One Woman’s Snake Story
It’s spring! Birds are twittering, flowers are blooming, bees are buzzing and the snakes are crawling…oh, goody! One sight of the no-leggeds can send many folks into a tizzy, some more than usual. Where I live, in the Black Hills of South Dakota, my late husband used to tell the neighbors that I could get three screams per swat with the sharpened hoe we kept down by the barn on the occasion one of them would rear its head.
There are “good” snakes and “bad” snakes. The little garden variety eat mosquitoes and flies and cause little harm. They live in rocky crevasses down by the creek and only come out to sun themselves and tease the cats and dogs. I ignore them after giving their coloring a careful look to identify them and let them alone. We also have bull snakes, which can get to a very respectable size and try to bluff their way in to making you very afraid, and think they are a rattle snake. They coil up, puff themselves up, and hiss and strike like they are “ gangstas” on the block, but they are merely imitators. We do have, though, both prairie and timber rattlers here in the hills, though at this altitude the prairie variety, smaller and more aggressive, are rare. Often they will be found accidentally rolled into baled hay, and can make for a very unpleasant surprise when feeding horses at 5:30 in the morning.
Different Snakes for Different Areas
In some parts of the world, almost no snake is a good snake. Australia, for example, is home to a large variety of poisonous snakes and in the general snake population there, almost all species there have some degree of being poisonous. The United States has many poisonous varieties of snakes and vipers depending on location: coral snakes, copperheads, water moccasins, rattlesnakes in several varieties, pit vipers, plus, in the desert, gila monsters which are not snakes but live like they do. Unless you live in northernmost Alaska, all states have some form of snakes, and most people would rather not share their living space with them.
Tips to Discourage Snakes
Many steps can be taken to discourage snakes from feeling welcome in your home. Removing or relocating wood piles away from the house, even though it can be inconvenient, is a big help, and wood piles also harbor mice, rats and spiders…another good reason to move them. Clearing debris such as broken branches, dead grass and leaf litter away from foundations is necessary. Inspect all vents, check screens and cracks in the foundation, and seal them with weatherproof, waterproof caulk. Snakes can flatten themselves to a very small mass, so remembering that will encourage a liberal application of caulk to any cracks. Also check openings for gas and water pipes and electrical outlets, even if they are up high, as some snakes can climb to great height using vines or overhangs, and have even been seen slithering across electric lines toward homes. It is highly unusual, but not unheard-of, to find snakes in the toilet or the bath tub, or curled up in cupboards or behind the refrigerator. This is the domino effect. Homes with a rodent infestation can attract hungry snakes that feed on them, so there are two pests to dispose of in one location.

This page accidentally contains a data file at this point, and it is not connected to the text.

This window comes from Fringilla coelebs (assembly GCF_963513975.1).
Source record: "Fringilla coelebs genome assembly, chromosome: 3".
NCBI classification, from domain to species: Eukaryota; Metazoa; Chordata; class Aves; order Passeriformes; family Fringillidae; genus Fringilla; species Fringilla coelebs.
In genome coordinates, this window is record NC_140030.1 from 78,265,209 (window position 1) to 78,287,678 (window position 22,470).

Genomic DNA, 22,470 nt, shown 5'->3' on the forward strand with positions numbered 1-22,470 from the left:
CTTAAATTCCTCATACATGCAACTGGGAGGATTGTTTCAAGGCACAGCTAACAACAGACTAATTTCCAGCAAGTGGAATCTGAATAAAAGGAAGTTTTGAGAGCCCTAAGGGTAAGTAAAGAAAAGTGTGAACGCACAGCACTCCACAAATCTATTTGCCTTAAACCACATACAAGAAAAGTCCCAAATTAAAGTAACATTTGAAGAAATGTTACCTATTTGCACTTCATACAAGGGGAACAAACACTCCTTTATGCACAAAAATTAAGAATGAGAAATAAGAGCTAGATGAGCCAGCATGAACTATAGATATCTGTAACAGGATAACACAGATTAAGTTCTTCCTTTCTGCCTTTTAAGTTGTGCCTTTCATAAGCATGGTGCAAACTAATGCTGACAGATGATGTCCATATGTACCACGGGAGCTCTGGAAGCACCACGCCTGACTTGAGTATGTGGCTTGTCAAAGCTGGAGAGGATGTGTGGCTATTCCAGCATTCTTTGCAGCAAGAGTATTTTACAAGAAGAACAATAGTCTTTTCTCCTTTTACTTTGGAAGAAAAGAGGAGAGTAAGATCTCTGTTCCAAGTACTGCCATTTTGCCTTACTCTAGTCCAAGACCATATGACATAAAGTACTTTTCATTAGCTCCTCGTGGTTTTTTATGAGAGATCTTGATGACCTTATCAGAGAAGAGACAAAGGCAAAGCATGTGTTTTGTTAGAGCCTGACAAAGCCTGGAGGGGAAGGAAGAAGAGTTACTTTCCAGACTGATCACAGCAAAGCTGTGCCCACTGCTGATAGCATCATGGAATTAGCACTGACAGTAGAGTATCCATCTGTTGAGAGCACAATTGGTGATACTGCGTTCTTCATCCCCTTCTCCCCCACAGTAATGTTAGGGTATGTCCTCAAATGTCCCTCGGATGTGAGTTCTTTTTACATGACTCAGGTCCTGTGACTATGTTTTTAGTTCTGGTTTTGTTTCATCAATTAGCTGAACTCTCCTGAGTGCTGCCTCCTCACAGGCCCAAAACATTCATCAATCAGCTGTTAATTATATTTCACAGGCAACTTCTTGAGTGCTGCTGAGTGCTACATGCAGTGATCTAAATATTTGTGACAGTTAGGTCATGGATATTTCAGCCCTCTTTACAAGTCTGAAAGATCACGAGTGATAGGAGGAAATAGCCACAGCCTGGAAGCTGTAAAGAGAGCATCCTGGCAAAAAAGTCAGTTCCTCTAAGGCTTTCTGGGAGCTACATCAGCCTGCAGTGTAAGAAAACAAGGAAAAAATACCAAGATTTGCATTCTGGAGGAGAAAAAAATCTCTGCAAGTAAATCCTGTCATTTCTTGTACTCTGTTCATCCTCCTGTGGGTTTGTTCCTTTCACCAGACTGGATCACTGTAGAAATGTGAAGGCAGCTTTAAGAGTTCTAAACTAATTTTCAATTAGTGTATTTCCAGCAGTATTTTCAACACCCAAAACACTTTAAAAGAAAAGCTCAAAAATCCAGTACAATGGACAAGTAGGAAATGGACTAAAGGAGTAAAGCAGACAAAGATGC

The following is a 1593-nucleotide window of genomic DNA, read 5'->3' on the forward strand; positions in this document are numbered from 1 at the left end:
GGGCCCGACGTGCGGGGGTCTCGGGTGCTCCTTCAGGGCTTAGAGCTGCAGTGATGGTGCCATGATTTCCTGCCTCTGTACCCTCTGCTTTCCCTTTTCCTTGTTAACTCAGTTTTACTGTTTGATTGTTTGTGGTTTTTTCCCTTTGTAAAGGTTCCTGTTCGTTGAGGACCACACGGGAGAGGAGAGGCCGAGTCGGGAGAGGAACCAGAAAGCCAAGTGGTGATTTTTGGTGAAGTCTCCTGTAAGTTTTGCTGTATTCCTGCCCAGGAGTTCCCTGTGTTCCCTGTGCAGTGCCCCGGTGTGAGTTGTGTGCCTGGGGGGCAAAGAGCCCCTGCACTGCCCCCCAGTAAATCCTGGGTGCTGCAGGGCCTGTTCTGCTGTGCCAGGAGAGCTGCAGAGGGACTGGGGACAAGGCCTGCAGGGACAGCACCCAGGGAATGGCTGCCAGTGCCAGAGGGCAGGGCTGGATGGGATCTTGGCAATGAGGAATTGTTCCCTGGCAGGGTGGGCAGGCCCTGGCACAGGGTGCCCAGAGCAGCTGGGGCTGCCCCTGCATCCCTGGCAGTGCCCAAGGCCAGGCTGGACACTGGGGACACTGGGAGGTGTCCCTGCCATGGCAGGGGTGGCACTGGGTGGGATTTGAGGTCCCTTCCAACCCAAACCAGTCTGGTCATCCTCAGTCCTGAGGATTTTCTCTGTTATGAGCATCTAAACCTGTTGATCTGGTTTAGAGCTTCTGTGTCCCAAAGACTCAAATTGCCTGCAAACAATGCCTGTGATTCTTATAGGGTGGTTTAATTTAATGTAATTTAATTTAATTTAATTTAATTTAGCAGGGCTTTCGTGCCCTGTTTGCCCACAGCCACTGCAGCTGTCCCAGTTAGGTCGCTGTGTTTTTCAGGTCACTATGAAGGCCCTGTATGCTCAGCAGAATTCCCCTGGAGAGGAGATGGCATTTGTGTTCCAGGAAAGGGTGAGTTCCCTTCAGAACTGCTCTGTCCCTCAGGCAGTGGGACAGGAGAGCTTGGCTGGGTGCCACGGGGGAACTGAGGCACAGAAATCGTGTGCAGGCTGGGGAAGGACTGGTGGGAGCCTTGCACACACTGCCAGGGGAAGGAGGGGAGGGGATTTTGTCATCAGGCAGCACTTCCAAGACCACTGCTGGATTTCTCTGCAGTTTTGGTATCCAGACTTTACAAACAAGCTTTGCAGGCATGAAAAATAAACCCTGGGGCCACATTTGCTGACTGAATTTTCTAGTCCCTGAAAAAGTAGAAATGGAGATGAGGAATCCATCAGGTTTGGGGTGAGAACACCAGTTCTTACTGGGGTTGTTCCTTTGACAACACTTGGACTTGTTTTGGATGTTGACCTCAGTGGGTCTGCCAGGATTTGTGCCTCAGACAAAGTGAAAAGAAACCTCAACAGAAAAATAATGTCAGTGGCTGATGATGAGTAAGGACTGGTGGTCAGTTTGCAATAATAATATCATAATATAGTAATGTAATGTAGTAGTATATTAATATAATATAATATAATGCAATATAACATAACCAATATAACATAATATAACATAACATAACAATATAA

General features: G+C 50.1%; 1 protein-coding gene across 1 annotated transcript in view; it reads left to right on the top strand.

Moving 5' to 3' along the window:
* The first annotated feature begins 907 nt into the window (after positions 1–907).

I love nature, too, and all creatures have a purpose and a right to life…just not in my underwear drawer. In the cowboy days, it was rumored that a sure way to deter snakes was to surround your camp or bedroll with a horsehair rope. The old timers said snakes would not cross horsehair. I do not know if this is true, but doubt I would have a horsehair rope long enough to surround my whole house., so must rely on other methods.
When Snakes Bite
In dry years, snakes are attracted to water, and may leave the safety of their rocky, remote places, as they need to drink, too. Check bird baths and sprinkler systems during hot days, and remember most snakes come out at night. In snake country, always keep your ears open for the telltale rattle warning you to stay away. As reptiles are cold-blooded, they can often be found at night seeking the warmth of the edge of the highway after the sun goes down, so beware late night walks down the road with your pet, or exercising to walk off dinner. Rock climbers are often bitten when climbing in rocky areas, reaching for a hand-hold above their heads and grabbing a snake sunning itself on a rock ledge. Remember, if you are bitten, get help quickly, try to capture the offender, even if you have to kill it, or at least get a picture or a very good description of the snake to tell the medical personnel that will treat you. Get a good look at the snake’s head if possible. Poisonous snakes have a triangle shaped head with a blunted nose. Do not try to treat snakebite yourself, or try”sucking out the poison” like you saw in old cowboy movies…you may spread the poison to your mouth if you have any broken skin there, or risk infection. Seek professional help, and anti-venin shots…and sincere apologies to John Wayne.